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Boothbay Maine 1853 ship Aphrodite 1:96 Post 1 The beginning A friend has been rebuilding his Bluenose schooner in my shop for three years. The other day he came over with a broken-down old ship model given away by the Maine Maritime Museum. So it stayed on a shelf since last fall. Now that we are on a quest to build up models of the schooners and ships built in Boothbay, I got an idea. Do some research and come up with a Boothbay ship or bark that in a known scale would be the same size as this model. There is a wonderful book called Shipping days of Old Boothbay. It is available at the Boothbay Region Historical Society. Not only does is follow families that sailed out of the harbor it lists in several sections much about interesting ships, barks and schooners built here. On the chapter about barks there was one candidate that at 800 tons could have worked. It was however not typical. Of the 6 barks built in the main period of the 1850’s listed in the book 5 were all 400 tons or less. The Charles Lewis was 745 tons and built in 1875. She had a long life too…maybe next time On the chapter about ships, again there are about 6. The first one, built in 1853 was the Aphrodite. She was 680 tons and 147 long, 31 wide and 15 deeps. She was built by a well-known builder Stephen Sargent. She sailed far a way and then was lost off the Azores. Perfect size as we took the measurements and found a match with our derelict hull at 1:96 Next up is to find some design. I was very impressed years ago buying a book by William Crothers on Clipper ships. After a little search I found he published a book…American Built Packets and Freighters of the 1850’s How perfect!! Oops it was pricey, but the hull was free so why not. I am so glad I got it…wow what would you like to know. In the index they identify Alna a ship of the same size built in Maine in the same year. So why not that is my data base. So off we go. This will not be a long build but a fun learning experience. We shall reuse what we can, but I suspect most above the deck will be new. Unfortunately, we forgot to take a picture of as is. Trust me it was ugly. The hull is a carved soft wood with minor applications. The cabins were just blocking and the rails 1/8th thick, so as the queen said, off with their heads. Here you see the dead eyes wire loops were wrapped with like No 17 brads. The figure head was a large clown…yes a clown… goneso. The record of Alna only listed the carved and gilded Billethead. so I will thicken the stem to form a billet and add some stick on tape with gold filligree The stern was sort of round. Looking through Crother's book, there is a rounded stern that was typical of the era and listed to be on Alna. Also there was no poop deck. So after days of reading and thinking, we are adding a ½ poop deck based on Crothers findings. Here we have removed most everything and are cleaning up an under-deck. You can see the crudeness of the remaining bow and taft rails removed after this photo Here a little of the glazing putty to try to smooth out an under deck. there are at least 40 toothpick tips glued into old large brad holes to be sanded as well. When I laid out Alna masts, two matched perfectly an the mizzen within a 1/16. adding the half poop pushes the hole aft so we match there too. the fore deck extends aft and that is good because we gain an overhang All for now jon
Well here we go! I have been reading many logs over the past few years and now am ready to jump in. I have several previous builds, but not many ready for the gallery. we can talk about a few of them later. They were meant to prepare me to build a series of Maine Schooners, some of which hopefully can sail in the local harbor during windjammer days festival. We are coming up to the centennial of the final and best built schooners, many which supported the World War I effort. There were 10 each 4 masted Schooners built here in Boothbay Harbor. Unfortunately there are no known plans, so much research is under way to achieve that goal. In the mean time I need a proto type, so this build is my proto type for the process. I chose 1/48 scale as it produces roughly a 5 foot hull length. [ normally a bit small to sail!] There will be a fight between accurate detail and making it function as a sailor. All this is to be a learning process. I started this build late last year and to date am almost through the hull building. I start this post with a catch up on the process in mind. stage 1: Research and Plans: Maine Maritime provides several different plans of Schooners built either in their facility, Percy and Small or others in Bath Me. There is a great book A Shipyard in Maine by Ralph Linwood Snow and Capt. Douglas Lee. Douglas Lee also produced plans for several Maine ships including this one. He also developed great details for all big Schooners based on his research of the Cora Cressy [ a five master also from Bath]. Another valuable book is The Schooner Berth L Downs by Basil Greenhill and Sam Manning. This book is labeled " Anatomy of the Ship" and shows what you need to fill in the gaps. Station templates: I took Photos of the Plans, as they were in 1/96 scale, and pasted them into Turbo CAD Deluxe 20. I then improved the grid lines and scaled up to the full size ship. I then traced each station on a separate layer. I set my viewports to 1/48 fixed scale and wiggled to get them all to fit on a portrait view @ 11x17. After printing them out , I had a view of every station. I glued them to a sheet of 3/16 luan plywood and cut them out on the band saw. A little sanding on the edges cleaned them up. I then set them in a vise and cleaned up the slots to fit over the laminated keelson and did a little pre fairing. When I drew the stations, I included a common extension leg, so that when they were set upside done on the building board they would all be at the right height. [ easier to see in the photos] I also predrilled holes all around the stations to simplify the cutting out of the stations after fiber glassing the hull. My plan is to leave roughly 1/2 inch ribs at each bulkhead for permanent reinforcing of the hull. The Keelson: This is my name for the whole assembly [ shoe , keel, keelson and riders as well as stems.] it consists of three pieces of 1/4" plywood laminated. this adds strength but helps in straightening and is very easy to work with. I took 4 photos of the line plan and again pasted it into the Turbo CAD. I set up the water lines and used offset to control correct positioning of all the stations. I then stretched and tweaked the photos and they came out OK. I created 4 each 11x17 landscape printouts and pasted them to the plywood. After cutting out the "Keelson" assemble center piece, I trimmed more plywood to form the two outer strips and was ready for laminating. Building board: I had some building boards left over from some Vintage Marblehead pond yachts built 10 years ago. I recovered the blocks and screws from two boats and had enough to lay out the stations. I prepared the blocks, pre drilling them for attachment to the stations [ horizontal screws] and then ready for installing. end of stage 1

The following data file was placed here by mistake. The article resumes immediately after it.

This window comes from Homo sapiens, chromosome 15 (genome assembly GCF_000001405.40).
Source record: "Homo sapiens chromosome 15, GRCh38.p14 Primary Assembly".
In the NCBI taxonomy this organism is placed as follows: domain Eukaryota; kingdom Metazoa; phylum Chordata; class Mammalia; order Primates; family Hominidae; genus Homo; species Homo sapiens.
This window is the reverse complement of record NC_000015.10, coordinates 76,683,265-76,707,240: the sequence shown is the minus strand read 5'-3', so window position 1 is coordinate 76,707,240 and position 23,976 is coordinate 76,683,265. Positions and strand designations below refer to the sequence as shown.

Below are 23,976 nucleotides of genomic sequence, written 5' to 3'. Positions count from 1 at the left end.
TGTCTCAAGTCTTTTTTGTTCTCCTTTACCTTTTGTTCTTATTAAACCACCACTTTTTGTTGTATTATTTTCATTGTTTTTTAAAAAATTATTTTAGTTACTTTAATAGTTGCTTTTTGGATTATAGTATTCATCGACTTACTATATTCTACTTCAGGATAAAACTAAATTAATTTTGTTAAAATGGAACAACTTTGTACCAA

I took the time this weekend to visit the Penobscot Marine Museum in Searsport, Maine. Started down on Saturday, but forgot that there was the annual Maine State Fire Fighters Convention in Ellsworth (along the route), so stopped there to recall old times. Made the full trip down yesterday (Sunday) - 140 miles each way. Beautiful coastal drive! As an added bonus, Bluejacket Models is about 1/2 mile up the road from the museum! I will post some of the pictures I took later tonight. The following is from the Museum Website. http://penobscotmarinemuseum.org/ Eight buildings listed on National Register of Historic Buildings grace the grounds at our Seacoast Village. Complete with a classic New England Town Hall, the First Congregational Church, private residences, and a commercial building, the Village buildings range in date from about 1810-1845. The buildings and grounds include the following: Main Street Gallery: Current exhibit: The Art of the Boat. Contemporary artists explore the themes of the boat as a work of art and the boatbuilder as artist. Savage Education Center: Containing the Peapod, a hands-on activity center for young children, including creative play opportunities “aboard” a merchant vessel and “ashore” in a 19th century town. First Congregational Church of Searsport: This is an active congregation, not a museum building, but the church invites visitors to view their beautiful sanctuary and historic stained glass windows. Captain Jeremiah Merithew House: Floor 1: Working the Bay explores the industries that flourished around Penobscot Bay. The Captains Gallery features portraits of more than 300 Searsport sea captains; an interactive kiosk offers stories of captains and their wives. Souvenirs from the Orient displays items brought back from Asia by Maine captains and seamen. Floor 2: Ship models, scrimshaw, and marine art, including works by Robert Salmon and the Buttersworths. A large selection of paintings represents the core of this year’s commemorative exhibit 75 for 75. Old Vestry: Former schoolhouse and vestry of the nearby Congregational Church, now home to the Marine Science Lab, where children enjoy crafts and hands-on marine science activities. Restrooms. Douglas and Margaret Carver Memorial Gallery: The lobby houses rotating exhibits. In the gallery itself, the Seabag Visible Storage Center makes a variety of additional artifacts available for inspection. Scheduled to open July 23, with limited hours (ask at Admission Center). Stephen Phillips Memorial Library: The Stephen Phillips Memorial Library library serves as the museum’s research center, providing access to books, manuscripts, photographs, nautical charts, maps, and boat plans. In addition to our strong collections in maritime history, with an emphasis on mid-coast Maine, we also have important collections in Maine history and genealogy. Old Town Hall: Searsport’s original 1845 Town Hall houses Gone Fishing: The Story of Maine’s Sea Fisheries. Through interactive and family-friendly displays and activities, including a schooner’s dory, fishing village, and pier, this exhibit offers historic and contemporary views of commercial fishing in Maine. Duncan Boat Barn: boats and engines Boat House: recreational and working boats Yard in the Yard: Scaled-down model of a square-rigger’s mast offers visitors a chance to try out rigging and sails. Also features a working capstan and a ship’s wheel. Ross Carriage Barn: This old carriage house is home to Rowboats and Rusticators, an exhibit of historic Maine recreational boats. Fowler-True-Ross Barn: Maine boats and canoes Fowler-True-Ross House: Restored, fully-furnished 19th century sea captain’s home. See how families lived in maritime Maine. Also an exhibit of childhood in Maine.